In a fairly weird twist of research funding, a market research firm and AutoByTel have released a search study & press release hyping a new automotive vertical “search engine”, with study details presented very loosely in a video on AutoByTel’s PR page (QT Video). The results describe widespread user experience with failed search sessions in which the user tried really hard.
While it’s certainly true that a large number of searches fail, in many of these cases, the user goes on about their day. This study focuses on experiences where the user is highly motivated and continues to try and achieve information gain unsuccessfully. The specific type of personalization appropriate here is actually “contextualizaton”, or just in time personalization that is as often as not irrelevant following the session.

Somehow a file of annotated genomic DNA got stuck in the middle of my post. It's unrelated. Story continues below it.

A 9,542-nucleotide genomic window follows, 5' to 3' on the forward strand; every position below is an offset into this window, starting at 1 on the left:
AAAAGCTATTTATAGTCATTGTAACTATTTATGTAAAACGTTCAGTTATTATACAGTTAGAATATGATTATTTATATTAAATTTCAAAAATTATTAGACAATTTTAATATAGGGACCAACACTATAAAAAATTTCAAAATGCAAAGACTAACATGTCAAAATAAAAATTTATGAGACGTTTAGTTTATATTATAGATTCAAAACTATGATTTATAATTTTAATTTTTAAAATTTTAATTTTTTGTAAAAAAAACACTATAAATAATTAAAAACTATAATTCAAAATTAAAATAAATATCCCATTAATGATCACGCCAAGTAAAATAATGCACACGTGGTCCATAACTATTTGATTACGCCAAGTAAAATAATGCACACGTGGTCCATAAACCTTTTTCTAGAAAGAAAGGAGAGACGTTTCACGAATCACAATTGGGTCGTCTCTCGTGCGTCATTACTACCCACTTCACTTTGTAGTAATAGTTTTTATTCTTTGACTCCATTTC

A great search engine, or even search engine interface, would facilitate cumulative understanding of user intent across the session in the retrieval process and help users issue more effectively consume results. Vertical search engines simplify the problem and correspondingly severely reduce the range of needs that can be addressed.
Oiy, this post is far from blogging on peer reviewed research. If you’d like to learn something more real about search behavior, take a look at a recent MSR study exposing how advanced searchers differ (across Yahoo, Google, and MSN) from non-advanced users as measured by user of advanced search syntax:
White R and Morris D. Investigating the Querying and Browsing Behavior of Advanced Search Engine Users. Proceedings of ACM SIGIR 2007, July 2007.